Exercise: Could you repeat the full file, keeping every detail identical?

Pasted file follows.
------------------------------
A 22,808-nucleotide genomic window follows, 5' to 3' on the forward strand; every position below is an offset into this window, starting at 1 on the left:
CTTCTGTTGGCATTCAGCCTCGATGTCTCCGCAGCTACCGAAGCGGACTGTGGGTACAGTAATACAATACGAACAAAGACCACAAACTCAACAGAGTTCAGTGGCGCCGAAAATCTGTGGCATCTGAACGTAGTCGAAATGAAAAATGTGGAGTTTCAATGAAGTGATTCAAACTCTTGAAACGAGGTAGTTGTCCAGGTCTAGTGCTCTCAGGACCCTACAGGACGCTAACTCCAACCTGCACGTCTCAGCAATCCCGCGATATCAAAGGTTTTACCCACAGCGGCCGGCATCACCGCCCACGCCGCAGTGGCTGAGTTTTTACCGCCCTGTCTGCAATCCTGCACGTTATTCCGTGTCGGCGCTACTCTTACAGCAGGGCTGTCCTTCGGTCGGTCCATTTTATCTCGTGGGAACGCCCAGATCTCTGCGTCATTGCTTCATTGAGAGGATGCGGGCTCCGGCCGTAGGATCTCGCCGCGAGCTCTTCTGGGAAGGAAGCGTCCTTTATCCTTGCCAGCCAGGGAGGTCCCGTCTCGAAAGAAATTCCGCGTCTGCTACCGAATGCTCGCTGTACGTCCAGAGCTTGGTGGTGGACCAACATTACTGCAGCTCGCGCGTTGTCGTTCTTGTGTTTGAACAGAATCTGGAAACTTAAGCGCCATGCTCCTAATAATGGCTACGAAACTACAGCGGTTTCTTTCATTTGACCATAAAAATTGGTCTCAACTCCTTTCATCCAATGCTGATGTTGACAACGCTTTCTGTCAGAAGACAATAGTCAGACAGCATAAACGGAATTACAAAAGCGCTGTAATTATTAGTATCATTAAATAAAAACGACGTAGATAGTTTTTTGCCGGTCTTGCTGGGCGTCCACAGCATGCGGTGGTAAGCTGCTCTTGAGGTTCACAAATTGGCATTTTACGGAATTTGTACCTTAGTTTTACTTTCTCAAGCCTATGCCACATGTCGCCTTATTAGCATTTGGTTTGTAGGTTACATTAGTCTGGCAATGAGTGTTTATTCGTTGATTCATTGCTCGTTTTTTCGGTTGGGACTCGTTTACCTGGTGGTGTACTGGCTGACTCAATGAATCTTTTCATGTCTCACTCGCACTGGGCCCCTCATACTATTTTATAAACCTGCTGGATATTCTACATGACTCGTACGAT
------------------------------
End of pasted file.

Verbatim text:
A 22,808-nucleotide genomic window follows, 5' to 3' on the forward strand; every position below is an offset into this window, starting at 1 on the left:
CTTCTGTTGGCATTCAGCCTCGATGTCTCCGCAGCTACCGAAGCGGACTGTGGGTACAGTAATACAATACGAACAAAGACCACAAACTCAACAGAGTTCAGTGGCGCCGAAAATCTGTGGCATCTGAACGTAGTCGAAATGAAAAATGTGGAGTTTCAATGAAGTGATTCAAACTCTTGAAACGAGGTAGTTGTCCAGGTCTAGTGCTCTCAGGACCCTACAGGACGCTAACTCCAACCTGCACGTCTCAGCAATCCCGCGATATCAAAGGTTTTACCCACAGCGGCCGGCATCACCGCCCACGCCGCAGTGGCTGAGTTTTTACCGCCCTGTCTGCAATCCTGCACGTTATTCCGTGTCGGCGCTACTCTTACAGCAGGGCTGTCCTTCGGTCGGTCCATTTTATCTCGTGGGAACGCCCAGATCTCTGCGTCATTGCTTCATTGAGAGGATGCGGGCTCCGGCCGTAGGATCTCGCCGCGAGCTCTTCTGGGAAGGAAGCGTCCTTTATCCTTGCCAGCCAGGGAGGTCCCGTCTCGAAAGAAATTCCGCGTCTGCTACCGAATGCTCGCTGTACGTCCAGAGCTTGGTGGTGGACCAACATTACTGCAGCTCGCGCGTTGTCGTTCTTGTGTTTGAACAGAATCTGGAAACTTAAGCGCCATGCTCCTAATAATGGCTACGAAACTACAGCGGTTTCTTTCATTTGACCATAAAAATTGGTCTCAACTCCTTTCATCCAATGCTGATGTTGACAACGCTTTCTGTCAGAAGACAATAGTCAGACAGCATAAACGGAATTACAAAAGCGCTGTAATTATTAGTATCATTAAATAAAAACGACGTAGATAGTTTTTTGCCGGTCTTGCTGGGCGTCCACAGCATGCGGTGGTAAGCTGCTCTTGAGGTTCACAAATTGGCATTTTACGGAATTTGTACCTTAGTTTTACTTTCTCAAGCCTATGCCACATGTCGCCTTATTAGCATTTGGTTTGTAGGTTACATTAGTCTGGCAATGAGTGTTTATTCGTTGATTCATTGCTCGTTTTTTCGGTTGGGACTCGTTTACCTGGTGGTGTACTGGCTGACTCAATGAATCTTTTCATGTCTCACTCGCACTGGGCCCCTCATACTATTTTATAAACCTGCTGGATATTCTACATGACTCGTACGAT